The inaugural Canadian Grand Prix has crowned its champion and that champion is none other than Richard Figiel who took full advantage of the re-entry format, and now has a career-best tournament score of $49,385 to brag about.
Figiel bought into four Day 1s but failed in his quest to progress to Day 2 so decided to buy into Day 2 directly for $1,100. It turned out to be one of the best poker decisions he has ever made because he went all the way and secured the winner’s trophy and the lion’s share of the $500,000 guaranteed prize pool.
Of the 481 players returned for Sunday’s Day 2, only 46 navigated their way through to the third and final day’s play, each guaranteed $1,250 for their efforts. By the time Ludovic Doucet bust in 11th place, setting the ten-handed final table, the minimum any of the players would take home was $4,630.
Canadian Grand Prix Final Table Draw
Within 10 minutes of the final table action commencing, Sofiane Boulila was all-in with on an flop in a hand with Richard Moreau who held . The on the turn locked up the hand for Moreau, rendering the river inconsequential.
Shortly after Boulila’s demise, Mark Sloane pushed all-in with and looked in good shape against the dominated of Moreau. That was until the board ran to gift Moreau a full house, which sent Sloane to the rail.
The flurry of early eliminations continued with the exit of Adam Cader in eighth place. The very next hand after Sloane had bust, Cader moved all-in preflop with and Moreau snap-called with to put his opponent at risk of elimination. The five community cards fell to bring Cader’s run to an end.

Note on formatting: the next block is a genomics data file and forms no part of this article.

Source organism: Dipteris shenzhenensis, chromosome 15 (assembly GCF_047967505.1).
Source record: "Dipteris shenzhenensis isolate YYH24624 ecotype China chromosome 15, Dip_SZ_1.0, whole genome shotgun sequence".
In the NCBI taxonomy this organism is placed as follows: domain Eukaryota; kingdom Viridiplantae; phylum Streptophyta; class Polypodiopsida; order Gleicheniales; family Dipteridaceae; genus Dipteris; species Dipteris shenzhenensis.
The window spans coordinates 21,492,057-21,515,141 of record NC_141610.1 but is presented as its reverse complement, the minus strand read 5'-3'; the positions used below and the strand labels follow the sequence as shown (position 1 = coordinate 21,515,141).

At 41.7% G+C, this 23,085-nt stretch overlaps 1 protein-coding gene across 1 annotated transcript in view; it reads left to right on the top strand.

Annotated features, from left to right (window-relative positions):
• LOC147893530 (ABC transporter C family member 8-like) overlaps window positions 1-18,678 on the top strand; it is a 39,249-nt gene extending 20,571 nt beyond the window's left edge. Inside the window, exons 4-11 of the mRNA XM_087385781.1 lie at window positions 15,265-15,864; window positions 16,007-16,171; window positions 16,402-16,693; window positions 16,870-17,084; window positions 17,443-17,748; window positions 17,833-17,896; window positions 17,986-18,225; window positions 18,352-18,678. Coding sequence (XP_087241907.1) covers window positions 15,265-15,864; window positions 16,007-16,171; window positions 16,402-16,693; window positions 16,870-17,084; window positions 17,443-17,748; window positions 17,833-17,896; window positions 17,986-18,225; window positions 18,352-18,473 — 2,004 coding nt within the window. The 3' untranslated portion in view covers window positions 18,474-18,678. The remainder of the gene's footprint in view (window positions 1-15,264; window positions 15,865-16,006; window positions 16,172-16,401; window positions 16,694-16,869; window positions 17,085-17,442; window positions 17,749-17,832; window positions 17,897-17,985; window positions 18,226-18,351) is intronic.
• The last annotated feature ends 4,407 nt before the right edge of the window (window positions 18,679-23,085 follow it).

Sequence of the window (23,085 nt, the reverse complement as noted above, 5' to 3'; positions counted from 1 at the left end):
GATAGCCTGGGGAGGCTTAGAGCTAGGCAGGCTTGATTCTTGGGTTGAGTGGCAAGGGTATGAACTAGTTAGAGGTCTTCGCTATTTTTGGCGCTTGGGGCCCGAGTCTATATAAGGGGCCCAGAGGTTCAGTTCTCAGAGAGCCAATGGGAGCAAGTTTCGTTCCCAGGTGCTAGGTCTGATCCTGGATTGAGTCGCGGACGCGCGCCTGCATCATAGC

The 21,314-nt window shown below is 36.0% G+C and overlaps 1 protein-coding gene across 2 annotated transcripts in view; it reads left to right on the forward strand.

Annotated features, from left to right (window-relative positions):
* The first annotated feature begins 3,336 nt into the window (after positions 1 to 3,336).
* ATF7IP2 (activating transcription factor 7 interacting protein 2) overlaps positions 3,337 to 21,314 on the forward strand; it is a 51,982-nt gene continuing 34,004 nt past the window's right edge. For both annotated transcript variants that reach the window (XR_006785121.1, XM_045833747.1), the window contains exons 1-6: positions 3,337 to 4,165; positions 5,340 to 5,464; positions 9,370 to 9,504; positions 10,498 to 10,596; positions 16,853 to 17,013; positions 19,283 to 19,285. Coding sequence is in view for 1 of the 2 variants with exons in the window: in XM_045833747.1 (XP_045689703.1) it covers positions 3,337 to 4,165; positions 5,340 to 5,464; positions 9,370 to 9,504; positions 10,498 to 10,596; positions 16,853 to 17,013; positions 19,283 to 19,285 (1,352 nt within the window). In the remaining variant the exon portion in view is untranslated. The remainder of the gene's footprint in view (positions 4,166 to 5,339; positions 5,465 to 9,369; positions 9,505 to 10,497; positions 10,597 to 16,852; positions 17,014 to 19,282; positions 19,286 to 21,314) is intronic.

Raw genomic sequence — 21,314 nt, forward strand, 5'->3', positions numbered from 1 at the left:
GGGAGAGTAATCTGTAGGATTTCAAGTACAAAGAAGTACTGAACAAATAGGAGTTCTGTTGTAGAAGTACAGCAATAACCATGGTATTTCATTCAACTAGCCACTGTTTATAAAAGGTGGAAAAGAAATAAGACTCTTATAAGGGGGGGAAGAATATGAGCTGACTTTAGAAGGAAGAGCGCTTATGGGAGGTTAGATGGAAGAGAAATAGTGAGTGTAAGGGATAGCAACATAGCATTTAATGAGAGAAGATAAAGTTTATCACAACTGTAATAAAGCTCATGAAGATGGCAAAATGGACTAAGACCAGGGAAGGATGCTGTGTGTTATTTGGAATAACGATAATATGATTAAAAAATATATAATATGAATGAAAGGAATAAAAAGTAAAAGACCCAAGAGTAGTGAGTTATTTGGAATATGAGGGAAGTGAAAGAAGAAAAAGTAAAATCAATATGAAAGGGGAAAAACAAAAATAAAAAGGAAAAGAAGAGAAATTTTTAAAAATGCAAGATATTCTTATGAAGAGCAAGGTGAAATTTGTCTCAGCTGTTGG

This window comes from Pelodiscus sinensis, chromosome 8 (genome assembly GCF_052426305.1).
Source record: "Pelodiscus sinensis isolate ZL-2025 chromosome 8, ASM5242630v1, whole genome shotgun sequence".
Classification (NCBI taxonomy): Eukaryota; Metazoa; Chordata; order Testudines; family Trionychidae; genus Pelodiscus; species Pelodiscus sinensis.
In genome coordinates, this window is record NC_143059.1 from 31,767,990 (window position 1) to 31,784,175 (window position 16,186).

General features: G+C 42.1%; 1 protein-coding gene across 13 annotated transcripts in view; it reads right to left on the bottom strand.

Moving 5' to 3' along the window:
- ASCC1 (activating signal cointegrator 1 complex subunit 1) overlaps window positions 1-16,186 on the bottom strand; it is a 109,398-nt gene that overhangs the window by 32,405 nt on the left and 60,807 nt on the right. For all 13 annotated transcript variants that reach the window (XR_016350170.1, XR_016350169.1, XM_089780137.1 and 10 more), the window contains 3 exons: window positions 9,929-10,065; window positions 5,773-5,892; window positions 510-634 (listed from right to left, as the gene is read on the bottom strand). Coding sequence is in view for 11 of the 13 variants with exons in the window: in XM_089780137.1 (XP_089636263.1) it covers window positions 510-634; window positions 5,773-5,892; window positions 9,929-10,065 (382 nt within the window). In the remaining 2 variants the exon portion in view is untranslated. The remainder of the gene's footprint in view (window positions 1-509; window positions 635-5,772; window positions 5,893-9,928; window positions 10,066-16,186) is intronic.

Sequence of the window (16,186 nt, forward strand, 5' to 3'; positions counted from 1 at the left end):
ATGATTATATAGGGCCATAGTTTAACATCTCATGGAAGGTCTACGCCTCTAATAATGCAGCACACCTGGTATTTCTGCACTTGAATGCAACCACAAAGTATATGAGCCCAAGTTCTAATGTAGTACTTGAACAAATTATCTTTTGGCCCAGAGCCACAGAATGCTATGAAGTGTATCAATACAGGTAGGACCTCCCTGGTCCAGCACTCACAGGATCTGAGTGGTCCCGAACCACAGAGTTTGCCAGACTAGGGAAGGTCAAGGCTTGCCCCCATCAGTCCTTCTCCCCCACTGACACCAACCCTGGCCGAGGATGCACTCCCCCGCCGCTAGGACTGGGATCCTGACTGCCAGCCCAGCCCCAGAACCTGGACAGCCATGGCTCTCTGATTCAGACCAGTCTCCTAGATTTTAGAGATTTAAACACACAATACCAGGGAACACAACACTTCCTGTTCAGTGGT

Daniel Dagenais then headed to the sidelines when he lost all but half-of-a big blind when Karla Leduc’s beat his , and Dagenais fell on the next hand when his failed to improve against Kegan Cummings’ .
Six-handed play continued for 90-minutes before the remaining players stopped the clock so they could discuss a deal for the remaining prize money. Discussion proved successful and a deal was struck that left $10,000 for the eventual champion. However, the deal also meant if Neil Macleod or Leduc won they would not win an additional $50,000 because the Golden Chip in their possession was now null and void.
First to bust after the deal was finalised was Leduc who got her chips in with [Kx][Kx] and lost to Moreau’s [Ax][Qx] that made a straight on the [9x] board.
Moments after Leduc’s demise, Cummings handed his stack over to Figiel when his lost to Figiel’s with the five community cards running , then mere minutes later Figiel picked up ace-king again, which held against the of Macleod to send him to the cashier’s desk.
Three-handed play only continued for 15 minutes because on a board reading , Moreau bet 3,500,000, Figiel raised to 9,000,000 and then called when Moreau moved all-in. Moreau showed , Figiel the , and when the turn was followed into play by the river, heads-up was set.
Less than 30 minutes later and the tournament was over. Figiel completed his button, Paul Mohorea made it 4,600,000 to play, and Figiel called. Mohorea then check-called a 2,000,000 bet on the flop. The landed on the turn and Mohorea checked again. Figiel moved all-in, and Mohorea called.
It was for Mohorea and the for Figiel, which had improved to trip nines. The river was not one of Mohorea’s outs and he bust in second place, leaving a delighted Figiel to be announced as the Canadian Grand Prix champion.
Canadian Grand Prix Final Table Results
*reflects a six-handed deal